Walk along the trails of Portland's Riverfront Park and you will quickly discover just about everything is brown. The paths are brown. The stones — from pebbles to boulders — are brown. The mud is brown. And by the end of the hike, your boots and pant legs will take on a brownish hue.
Welcome to "Quarrytown," and its huge pile of brownstone-slag-turned-park along the banks of the Connecticut River. For many years the town with the most frontage along the Connecticut River had little access to the storied waterway that makes its big turn through Portland. The park changed all that and brought area residents back to the banks of New England's longest river.
One of the strange things about the park is the fact that much of it is man-made – a legacy of the town's quarrying past. From the 1600s up to the present day, the sandstone cliffs of Portland have been quarried for the stone's unique color and workability by craftsmen. People used the sandstone for everything from foundations to college buildings and churches to chimneys and gravestones.
About 1880, the quarry business reached its peak. Shaler and Hall Quarry Co. and the Brainerd Quarry employed about 1,500 men and more than 25 ships were used to transport the stone to New York, Boston, Philadelphia and other cities throughout the country.
The quarrying operations created a lot of slag and waste rock that wasn't suitable for building. So quarry operators dumped huge chunks of rock to the north of the quarry, creating a manmade riverbank of brownstone. Although the area is overgrown, visitors to the park can still make out the piles peeking out like ancient ruins.
The trails run along the river with views out to Wilcox or Willow Island, located directly to the north of the Arrigoni Bridge. Before the area was settled, the island was a halfway point for Native American tribes crossing the Connecticut River. A footbridge once connected the island to Middletown, and it was used by residents as a park.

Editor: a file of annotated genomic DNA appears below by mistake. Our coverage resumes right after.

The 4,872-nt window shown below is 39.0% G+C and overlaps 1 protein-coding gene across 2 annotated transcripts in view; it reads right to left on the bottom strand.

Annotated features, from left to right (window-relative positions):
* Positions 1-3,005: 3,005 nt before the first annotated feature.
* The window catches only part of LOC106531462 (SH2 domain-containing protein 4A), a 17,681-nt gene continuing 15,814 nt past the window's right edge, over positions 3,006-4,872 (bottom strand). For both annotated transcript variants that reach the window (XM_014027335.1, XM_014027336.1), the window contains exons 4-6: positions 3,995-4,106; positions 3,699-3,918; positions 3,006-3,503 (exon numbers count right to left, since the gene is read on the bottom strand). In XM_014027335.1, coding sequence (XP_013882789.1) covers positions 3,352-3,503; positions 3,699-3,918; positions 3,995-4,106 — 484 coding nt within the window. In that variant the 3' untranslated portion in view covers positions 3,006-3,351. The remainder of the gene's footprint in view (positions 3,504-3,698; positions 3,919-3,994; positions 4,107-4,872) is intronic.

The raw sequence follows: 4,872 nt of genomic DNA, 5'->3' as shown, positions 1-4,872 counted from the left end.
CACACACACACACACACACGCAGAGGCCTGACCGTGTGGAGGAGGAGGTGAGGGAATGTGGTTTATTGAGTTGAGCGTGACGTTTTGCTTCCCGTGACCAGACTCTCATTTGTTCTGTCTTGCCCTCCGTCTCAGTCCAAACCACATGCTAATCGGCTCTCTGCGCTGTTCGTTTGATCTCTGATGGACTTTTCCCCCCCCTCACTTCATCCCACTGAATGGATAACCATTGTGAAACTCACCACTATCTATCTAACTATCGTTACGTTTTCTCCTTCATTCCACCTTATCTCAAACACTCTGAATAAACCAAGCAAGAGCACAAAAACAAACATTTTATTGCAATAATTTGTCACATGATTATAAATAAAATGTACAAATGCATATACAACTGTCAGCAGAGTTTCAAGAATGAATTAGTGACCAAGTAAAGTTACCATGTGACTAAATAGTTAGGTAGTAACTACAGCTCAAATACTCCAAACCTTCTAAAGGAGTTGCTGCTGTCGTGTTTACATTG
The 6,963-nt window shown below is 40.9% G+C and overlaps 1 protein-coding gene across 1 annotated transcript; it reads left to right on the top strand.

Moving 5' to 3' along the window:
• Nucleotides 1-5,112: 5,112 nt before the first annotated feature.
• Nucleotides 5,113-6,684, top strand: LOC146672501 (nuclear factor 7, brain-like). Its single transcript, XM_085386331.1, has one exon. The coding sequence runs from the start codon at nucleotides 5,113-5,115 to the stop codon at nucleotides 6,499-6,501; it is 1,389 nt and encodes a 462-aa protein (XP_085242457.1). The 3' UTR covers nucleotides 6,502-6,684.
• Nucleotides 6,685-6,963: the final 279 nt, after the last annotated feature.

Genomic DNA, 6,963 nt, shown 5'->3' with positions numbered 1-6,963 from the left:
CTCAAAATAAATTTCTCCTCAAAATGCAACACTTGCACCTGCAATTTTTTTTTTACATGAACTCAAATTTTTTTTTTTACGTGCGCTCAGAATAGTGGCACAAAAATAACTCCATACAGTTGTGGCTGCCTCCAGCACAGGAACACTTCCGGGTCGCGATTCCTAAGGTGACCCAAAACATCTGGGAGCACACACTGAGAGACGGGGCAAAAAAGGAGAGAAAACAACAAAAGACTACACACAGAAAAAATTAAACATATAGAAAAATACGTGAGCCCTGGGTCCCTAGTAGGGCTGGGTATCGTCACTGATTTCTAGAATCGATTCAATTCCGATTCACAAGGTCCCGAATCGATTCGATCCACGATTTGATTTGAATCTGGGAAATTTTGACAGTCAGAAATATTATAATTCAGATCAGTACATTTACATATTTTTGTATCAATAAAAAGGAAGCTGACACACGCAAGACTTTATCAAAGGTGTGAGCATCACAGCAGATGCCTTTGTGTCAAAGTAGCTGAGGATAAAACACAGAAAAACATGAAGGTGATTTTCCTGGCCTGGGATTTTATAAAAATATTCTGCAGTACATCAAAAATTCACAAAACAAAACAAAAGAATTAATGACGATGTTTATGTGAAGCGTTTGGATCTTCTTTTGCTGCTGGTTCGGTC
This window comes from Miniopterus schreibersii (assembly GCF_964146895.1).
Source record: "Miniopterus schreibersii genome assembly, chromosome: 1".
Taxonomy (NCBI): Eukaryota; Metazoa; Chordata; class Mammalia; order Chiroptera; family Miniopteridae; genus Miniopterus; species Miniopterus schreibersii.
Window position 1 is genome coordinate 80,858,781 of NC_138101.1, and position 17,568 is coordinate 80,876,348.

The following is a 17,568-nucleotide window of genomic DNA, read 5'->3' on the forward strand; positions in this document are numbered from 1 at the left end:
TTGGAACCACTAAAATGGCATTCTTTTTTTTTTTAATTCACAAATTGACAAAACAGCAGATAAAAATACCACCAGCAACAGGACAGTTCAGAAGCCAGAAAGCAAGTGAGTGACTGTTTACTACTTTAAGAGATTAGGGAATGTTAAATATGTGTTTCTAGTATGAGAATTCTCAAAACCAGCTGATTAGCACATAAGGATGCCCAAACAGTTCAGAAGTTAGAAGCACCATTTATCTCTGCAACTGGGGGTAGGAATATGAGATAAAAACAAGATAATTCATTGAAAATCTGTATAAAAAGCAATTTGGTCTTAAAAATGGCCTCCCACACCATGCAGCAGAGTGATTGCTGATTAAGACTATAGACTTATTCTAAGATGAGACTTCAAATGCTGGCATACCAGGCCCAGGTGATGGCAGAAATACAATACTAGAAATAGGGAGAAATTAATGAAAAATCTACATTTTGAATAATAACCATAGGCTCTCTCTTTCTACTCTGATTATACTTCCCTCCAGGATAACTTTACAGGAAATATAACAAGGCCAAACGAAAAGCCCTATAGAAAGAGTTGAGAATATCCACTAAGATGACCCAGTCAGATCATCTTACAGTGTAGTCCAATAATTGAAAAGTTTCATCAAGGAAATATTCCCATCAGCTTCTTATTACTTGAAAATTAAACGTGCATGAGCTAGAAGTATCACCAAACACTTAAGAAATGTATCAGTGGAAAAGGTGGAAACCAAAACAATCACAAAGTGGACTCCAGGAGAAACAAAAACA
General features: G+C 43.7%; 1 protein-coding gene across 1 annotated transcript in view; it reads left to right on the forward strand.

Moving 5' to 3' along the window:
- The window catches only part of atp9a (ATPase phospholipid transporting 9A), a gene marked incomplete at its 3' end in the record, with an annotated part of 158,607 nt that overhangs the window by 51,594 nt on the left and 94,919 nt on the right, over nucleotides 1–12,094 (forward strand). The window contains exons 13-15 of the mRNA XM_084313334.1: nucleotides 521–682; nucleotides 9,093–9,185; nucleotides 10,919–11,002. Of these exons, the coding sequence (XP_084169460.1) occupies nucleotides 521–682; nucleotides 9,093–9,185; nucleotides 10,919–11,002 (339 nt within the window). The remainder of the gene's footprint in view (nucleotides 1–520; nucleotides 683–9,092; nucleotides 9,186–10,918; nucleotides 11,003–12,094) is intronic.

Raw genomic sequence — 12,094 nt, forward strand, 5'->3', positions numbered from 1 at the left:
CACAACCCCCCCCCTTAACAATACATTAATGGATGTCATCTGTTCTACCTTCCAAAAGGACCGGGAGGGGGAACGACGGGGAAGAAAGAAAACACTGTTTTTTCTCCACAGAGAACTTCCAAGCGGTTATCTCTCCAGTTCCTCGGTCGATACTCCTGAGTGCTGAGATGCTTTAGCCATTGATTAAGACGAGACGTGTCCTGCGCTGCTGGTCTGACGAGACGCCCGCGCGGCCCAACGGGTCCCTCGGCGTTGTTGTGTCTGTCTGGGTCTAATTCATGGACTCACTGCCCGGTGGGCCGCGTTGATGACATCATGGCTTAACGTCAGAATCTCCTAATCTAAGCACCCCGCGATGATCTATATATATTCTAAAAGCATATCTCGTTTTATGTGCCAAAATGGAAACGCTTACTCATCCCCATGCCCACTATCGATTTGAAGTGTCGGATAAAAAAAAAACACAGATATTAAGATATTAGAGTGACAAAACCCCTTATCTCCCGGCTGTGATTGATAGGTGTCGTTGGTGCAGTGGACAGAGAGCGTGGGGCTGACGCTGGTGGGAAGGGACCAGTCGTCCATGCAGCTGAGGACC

Side trails snake down to the riverbank and offer "church steeple" views of Cromwell and the boats plying the water. Another trail goes to the top of the slag pile, with an outstanding view up the river and across the hills of Portland and Glastonbury. Visitors can either return to the trailhead through the woods or via the main path that links to an access road and Middlesex Avenue Extension, which travels past the former homes of quarry workers and administrators.
A side trip up Middlesex Avenue will bring visitors to an overlook of the sparkling water-filled quarries and the Arrigoni Bridge. A drive along Brownstone Avenue showcases the abandoned quarries' newest incarnation — Brownstone Exploration & Discovery Park.
You can see the past, present and future of Portland's famous brownstone quarries all in one trip.
To get there, take Route 66 east across the Arrigoni Bridge. Take a right on Lower Main Street just after crossing the bridge and take a right on Brownstone Avenue and follow to the end. If coming from Route 66 west, turn right before crossing bridge and take a right on Lower Main Street and right on Brownstone Avenue.